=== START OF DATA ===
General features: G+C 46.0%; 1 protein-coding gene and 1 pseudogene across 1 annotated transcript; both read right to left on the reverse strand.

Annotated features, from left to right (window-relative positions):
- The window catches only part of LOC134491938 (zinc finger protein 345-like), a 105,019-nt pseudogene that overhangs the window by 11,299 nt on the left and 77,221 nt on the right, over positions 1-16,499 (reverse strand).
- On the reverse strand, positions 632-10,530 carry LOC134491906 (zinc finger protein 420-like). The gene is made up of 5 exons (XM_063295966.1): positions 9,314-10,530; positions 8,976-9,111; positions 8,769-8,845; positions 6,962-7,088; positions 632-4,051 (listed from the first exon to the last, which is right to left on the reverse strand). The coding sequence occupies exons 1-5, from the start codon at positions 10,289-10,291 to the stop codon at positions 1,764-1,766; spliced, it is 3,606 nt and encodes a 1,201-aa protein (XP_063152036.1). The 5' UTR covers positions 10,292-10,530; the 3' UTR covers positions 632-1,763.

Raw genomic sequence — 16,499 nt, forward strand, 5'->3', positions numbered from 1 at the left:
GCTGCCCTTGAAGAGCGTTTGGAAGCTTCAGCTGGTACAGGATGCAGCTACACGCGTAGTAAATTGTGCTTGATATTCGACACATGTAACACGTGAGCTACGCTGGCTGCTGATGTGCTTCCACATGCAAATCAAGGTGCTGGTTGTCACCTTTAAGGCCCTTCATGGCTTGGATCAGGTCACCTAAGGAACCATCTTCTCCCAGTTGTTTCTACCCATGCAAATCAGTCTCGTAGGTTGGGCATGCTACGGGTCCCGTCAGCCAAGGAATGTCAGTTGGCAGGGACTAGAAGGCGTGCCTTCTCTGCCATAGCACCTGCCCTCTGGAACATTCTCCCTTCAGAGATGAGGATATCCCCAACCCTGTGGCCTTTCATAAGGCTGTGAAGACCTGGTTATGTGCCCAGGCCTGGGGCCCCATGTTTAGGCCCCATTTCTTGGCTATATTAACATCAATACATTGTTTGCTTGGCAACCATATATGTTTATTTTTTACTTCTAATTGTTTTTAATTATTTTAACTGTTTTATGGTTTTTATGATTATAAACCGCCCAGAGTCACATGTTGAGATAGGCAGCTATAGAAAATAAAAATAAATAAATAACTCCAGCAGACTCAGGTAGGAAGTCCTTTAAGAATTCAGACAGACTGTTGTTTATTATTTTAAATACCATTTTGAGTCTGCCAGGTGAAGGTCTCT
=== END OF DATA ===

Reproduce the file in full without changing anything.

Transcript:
General features: G+C 46.0%; 1 protein-coding gene and 1 pseudogene across 1 annotated transcript; both read right to left on the reverse strand.

Annotated features, from left to right (window-relative positions):
- The window catches only part of LOC134491938 (zinc finger protein 345-like), a 105,019-nt pseudogene that overhangs the window by 11,299 nt on the left and 77,221 nt on the right, over positions 1-16,499 (reverse strand).
- On the reverse strand, positions 632-10,530 carry LOC134491906 (zinc finger protein 420-like). The gene is made up of 5 exons (XM_063295966.1): positions 9,314-10,530; positions 8,976-9,111; positions 8,769-8,845; positions 6,962-7,088; positions 632-4,051 (listed from the first exon to the last, which is right to left on the reverse strand). The coding sequence occupies exons 1-5, from the start codon at positions 10,289-10,291 to the stop codon at positions 1,764-1,766; spliced, it is 3,606 nt and encodes a 1,201-aa protein (XP_063152036.1). The 5' UTR covers positions 10,292-10,530; the 3' UTR covers positions 632-1,763.

Raw genomic sequence — 16,499 nt, forward strand, 5'->3', positions numbered from 1 at the left:
GCTGCCCTTGAAGAGCGTTTGGAAGCTTCAGCTGGTACAGGATGCAGCTACACGCGTAGTAAATTGTGCTTGATATTCGACACATGTAACACGTGAGCTACGCTGGCTGCTGATGTGCTTCCACATGCAAATCAAGGTGCTGGTTGTCACCTTTAAGGCCCTTCATGGCTTGGATCAGGTCACCTAAGGAACCATCTTCTCCCAGTTGTTTCTACCCATGCAAATCAGTCTCGTAGGTTGGGCATGCTACGGGTCCCGTCAGCCAAGGAATGTCAGTTGGCAGGGACTAGAAGGCGTGCCTTCTCTGCCATAGCACCTGCCCTCTGGAACATTCTCCCTTCAGAGATGAGGATATCCCCAACCCTGTGGCCTTTCATAAGGCTGTGAAGACCTGGTTATGTGCCCAGGCCTGGGGCCCCATGTTTAGGCCCCATTTCTTGGCTATATTAACATCAATACATTGTTTGCTTGGCAACCATATATGTTTATTTTTTACTTCTAATTGTTTTTAATTATTTTAACTGTTTTATGGTTTTTATGATTATAAACCGCCCAGAGTCACATGTTGAGATAGGCAGCTATAGAAAATAAAAATAAATAAATAACTCCAGCAGACTCAGGTAGGAAGTCCTTTAAGAATTCAGACAGACTGTTGTTTATTATTTTAAATACCATTTTGAGTCTGCCAGGTGAAGGTCTCT